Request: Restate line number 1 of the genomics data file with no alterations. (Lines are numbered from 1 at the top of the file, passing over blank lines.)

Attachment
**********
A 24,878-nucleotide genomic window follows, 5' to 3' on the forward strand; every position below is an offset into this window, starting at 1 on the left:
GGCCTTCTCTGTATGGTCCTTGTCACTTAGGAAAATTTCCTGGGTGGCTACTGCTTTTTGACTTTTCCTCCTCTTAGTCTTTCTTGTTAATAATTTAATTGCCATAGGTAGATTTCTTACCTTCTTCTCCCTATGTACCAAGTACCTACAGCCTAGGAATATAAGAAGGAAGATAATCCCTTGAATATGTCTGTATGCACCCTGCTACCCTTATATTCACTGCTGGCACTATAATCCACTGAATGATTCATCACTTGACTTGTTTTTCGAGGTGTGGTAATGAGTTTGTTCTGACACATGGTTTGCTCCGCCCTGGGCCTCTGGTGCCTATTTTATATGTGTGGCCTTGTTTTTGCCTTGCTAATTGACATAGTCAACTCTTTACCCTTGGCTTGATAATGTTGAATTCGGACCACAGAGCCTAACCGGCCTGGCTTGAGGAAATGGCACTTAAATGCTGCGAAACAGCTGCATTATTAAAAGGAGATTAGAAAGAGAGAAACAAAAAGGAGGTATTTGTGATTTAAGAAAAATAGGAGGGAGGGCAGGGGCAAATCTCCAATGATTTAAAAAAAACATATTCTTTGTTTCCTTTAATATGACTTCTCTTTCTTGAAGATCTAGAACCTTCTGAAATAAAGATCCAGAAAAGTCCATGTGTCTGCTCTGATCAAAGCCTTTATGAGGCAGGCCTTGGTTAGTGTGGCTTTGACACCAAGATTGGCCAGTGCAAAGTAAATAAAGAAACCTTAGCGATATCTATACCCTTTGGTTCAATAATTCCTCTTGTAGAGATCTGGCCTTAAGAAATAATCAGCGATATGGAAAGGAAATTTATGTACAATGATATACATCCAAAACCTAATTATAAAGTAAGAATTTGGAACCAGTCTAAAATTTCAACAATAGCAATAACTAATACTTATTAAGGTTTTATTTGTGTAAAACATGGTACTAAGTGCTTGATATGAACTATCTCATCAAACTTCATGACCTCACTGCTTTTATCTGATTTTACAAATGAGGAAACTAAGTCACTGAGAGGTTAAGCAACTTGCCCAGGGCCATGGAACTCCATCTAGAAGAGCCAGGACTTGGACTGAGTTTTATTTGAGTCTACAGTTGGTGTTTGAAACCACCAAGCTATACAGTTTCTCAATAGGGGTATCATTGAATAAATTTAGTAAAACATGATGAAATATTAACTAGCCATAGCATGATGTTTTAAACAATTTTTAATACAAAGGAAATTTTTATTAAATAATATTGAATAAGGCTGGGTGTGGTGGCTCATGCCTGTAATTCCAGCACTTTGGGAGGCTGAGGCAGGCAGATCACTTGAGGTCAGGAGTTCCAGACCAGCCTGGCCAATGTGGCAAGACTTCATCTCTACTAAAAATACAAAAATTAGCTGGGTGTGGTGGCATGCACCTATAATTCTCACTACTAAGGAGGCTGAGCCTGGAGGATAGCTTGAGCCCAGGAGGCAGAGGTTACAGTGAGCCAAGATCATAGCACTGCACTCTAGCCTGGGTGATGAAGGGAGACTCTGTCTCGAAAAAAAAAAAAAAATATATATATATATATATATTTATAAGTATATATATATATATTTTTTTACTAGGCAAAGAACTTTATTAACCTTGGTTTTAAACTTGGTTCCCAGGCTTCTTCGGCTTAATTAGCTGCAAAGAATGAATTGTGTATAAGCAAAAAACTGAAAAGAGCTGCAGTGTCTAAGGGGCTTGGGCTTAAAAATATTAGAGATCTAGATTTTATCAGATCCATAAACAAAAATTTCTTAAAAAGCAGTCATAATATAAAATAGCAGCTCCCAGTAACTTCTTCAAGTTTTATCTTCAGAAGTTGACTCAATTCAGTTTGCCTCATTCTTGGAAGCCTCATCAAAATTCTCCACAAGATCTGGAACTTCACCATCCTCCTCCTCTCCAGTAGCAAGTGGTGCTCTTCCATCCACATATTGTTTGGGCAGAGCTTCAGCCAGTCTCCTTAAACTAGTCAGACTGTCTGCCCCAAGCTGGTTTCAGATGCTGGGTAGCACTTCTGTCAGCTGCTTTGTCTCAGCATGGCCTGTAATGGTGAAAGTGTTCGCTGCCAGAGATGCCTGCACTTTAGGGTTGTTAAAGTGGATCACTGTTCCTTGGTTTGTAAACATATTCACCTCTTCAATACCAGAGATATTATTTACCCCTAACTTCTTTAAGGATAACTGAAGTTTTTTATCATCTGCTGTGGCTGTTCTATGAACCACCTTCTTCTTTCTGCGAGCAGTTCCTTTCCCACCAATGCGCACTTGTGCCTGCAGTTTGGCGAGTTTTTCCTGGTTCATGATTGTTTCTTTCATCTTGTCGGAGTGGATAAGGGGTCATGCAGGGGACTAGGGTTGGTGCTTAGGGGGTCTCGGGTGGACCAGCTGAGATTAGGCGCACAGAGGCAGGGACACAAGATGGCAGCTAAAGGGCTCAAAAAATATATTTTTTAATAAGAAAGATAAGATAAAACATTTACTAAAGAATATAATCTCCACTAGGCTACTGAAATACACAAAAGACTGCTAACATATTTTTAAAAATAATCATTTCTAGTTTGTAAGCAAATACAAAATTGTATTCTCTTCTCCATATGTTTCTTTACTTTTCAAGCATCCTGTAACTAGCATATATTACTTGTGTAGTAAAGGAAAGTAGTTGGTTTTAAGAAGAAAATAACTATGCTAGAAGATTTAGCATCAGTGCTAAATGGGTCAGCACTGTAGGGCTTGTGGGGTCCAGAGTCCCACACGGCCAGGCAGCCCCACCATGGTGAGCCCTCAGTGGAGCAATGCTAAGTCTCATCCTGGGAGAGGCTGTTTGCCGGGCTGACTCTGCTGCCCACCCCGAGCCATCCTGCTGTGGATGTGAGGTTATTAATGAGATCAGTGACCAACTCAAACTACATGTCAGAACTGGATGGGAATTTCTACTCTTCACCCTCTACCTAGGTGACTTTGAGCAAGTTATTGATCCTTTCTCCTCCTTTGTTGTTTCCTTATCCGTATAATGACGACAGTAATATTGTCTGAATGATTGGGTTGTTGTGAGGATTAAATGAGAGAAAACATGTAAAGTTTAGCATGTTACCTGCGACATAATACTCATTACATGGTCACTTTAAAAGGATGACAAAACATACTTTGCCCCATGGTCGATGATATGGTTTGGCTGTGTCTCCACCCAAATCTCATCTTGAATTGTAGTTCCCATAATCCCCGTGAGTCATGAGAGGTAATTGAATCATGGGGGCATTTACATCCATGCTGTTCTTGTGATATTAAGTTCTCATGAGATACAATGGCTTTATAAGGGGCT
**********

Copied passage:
A 24,878-nucleotide genomic window follows, 5' to 3' on the forward strand; every position below is an offset into this window, starting at 1 on the left: